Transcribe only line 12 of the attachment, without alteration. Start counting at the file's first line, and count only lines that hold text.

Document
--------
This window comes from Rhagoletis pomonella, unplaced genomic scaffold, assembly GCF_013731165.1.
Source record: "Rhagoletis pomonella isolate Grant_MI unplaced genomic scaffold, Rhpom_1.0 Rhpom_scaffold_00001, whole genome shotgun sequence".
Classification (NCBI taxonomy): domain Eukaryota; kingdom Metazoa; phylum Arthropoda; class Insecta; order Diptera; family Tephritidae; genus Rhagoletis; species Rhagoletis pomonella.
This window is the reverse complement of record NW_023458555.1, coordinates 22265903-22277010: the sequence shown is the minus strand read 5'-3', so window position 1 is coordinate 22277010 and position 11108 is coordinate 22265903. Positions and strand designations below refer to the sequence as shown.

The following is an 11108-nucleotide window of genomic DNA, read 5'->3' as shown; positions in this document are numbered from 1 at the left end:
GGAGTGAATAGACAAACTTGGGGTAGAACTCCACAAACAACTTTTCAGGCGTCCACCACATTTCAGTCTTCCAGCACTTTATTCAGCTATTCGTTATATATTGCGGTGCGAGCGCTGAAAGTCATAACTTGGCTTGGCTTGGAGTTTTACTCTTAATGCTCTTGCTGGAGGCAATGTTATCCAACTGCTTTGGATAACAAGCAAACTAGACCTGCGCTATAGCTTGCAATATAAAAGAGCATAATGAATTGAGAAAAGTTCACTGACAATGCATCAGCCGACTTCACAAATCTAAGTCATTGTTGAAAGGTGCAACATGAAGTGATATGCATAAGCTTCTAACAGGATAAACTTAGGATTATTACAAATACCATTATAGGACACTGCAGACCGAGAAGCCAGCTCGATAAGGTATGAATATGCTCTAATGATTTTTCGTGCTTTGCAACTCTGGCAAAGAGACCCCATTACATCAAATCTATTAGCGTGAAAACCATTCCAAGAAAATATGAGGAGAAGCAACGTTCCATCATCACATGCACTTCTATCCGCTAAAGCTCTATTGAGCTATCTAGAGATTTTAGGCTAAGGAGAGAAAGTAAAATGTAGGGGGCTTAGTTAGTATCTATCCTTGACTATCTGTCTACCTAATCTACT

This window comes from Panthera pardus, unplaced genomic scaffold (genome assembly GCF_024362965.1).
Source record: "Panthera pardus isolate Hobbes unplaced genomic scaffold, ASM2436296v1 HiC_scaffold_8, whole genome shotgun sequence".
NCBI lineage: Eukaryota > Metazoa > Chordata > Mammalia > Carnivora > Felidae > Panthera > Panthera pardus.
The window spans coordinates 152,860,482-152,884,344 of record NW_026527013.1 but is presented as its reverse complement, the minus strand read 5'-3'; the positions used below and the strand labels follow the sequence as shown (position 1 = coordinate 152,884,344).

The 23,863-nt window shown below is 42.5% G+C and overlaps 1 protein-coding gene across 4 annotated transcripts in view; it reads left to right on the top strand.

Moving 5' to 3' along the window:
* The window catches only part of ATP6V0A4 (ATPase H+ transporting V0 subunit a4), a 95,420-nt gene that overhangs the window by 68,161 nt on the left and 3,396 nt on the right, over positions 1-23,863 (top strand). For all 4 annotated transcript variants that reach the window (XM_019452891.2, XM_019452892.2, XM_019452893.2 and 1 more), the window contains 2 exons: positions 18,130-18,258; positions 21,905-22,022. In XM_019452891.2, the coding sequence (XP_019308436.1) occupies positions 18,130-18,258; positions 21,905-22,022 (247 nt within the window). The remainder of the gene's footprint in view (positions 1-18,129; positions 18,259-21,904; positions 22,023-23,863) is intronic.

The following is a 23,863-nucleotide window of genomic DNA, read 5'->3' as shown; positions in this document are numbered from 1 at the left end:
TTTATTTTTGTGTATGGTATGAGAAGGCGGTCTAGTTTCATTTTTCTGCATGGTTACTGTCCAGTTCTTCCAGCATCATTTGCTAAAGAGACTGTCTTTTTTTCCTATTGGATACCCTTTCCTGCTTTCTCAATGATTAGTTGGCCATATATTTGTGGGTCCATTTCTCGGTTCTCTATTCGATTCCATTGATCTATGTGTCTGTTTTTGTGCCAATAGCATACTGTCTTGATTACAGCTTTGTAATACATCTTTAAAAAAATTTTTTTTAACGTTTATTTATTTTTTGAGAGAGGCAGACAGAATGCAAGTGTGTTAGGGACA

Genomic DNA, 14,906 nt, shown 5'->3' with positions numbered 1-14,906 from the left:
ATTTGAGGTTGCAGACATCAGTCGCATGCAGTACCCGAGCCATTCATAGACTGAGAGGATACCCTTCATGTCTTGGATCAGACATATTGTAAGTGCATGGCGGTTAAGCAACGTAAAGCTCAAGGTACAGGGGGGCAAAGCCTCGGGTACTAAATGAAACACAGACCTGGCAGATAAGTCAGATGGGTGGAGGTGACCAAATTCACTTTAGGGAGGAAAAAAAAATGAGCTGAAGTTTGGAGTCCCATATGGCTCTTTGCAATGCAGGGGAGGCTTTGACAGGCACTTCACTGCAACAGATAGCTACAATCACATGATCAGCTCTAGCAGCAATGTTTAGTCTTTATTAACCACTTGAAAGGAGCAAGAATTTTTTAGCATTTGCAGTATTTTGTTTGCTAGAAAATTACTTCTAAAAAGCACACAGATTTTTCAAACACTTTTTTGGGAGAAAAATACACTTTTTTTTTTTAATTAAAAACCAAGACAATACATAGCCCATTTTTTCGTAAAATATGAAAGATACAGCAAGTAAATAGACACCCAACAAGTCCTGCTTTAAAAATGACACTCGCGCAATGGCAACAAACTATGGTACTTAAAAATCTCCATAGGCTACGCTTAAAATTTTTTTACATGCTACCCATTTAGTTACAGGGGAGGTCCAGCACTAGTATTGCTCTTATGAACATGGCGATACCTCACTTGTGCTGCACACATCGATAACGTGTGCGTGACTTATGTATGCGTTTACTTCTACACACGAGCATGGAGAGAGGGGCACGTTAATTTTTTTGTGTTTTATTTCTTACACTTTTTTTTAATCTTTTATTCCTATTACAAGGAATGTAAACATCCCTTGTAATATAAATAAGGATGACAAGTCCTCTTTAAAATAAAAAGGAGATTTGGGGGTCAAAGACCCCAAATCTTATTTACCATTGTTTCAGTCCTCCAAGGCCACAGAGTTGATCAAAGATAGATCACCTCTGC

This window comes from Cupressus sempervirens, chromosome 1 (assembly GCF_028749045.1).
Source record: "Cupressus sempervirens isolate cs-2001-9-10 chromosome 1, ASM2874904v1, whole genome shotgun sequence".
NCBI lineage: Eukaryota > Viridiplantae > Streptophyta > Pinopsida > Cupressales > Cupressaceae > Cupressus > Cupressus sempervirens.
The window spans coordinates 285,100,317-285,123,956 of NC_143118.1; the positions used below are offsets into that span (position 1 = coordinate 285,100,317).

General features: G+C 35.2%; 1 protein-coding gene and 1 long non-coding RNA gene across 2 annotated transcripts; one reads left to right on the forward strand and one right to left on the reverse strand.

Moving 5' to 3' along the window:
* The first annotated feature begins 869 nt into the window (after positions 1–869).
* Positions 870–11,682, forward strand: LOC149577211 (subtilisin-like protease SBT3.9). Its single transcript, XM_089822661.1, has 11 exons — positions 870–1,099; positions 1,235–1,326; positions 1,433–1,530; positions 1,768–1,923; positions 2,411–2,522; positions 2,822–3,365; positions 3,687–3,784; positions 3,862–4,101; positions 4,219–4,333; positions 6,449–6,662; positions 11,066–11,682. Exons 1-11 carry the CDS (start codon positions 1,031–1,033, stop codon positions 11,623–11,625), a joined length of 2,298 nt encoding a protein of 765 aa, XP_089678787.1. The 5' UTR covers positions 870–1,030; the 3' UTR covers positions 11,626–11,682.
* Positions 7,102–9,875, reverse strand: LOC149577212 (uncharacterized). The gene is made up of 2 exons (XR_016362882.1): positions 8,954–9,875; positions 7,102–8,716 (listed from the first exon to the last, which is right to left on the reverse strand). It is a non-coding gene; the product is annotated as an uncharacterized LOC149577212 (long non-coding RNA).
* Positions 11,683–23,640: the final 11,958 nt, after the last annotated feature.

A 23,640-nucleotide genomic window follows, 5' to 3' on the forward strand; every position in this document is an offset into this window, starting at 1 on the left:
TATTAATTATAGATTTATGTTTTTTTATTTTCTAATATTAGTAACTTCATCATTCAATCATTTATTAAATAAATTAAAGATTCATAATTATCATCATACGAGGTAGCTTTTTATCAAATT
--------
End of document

Moving 5' to 3' along the window: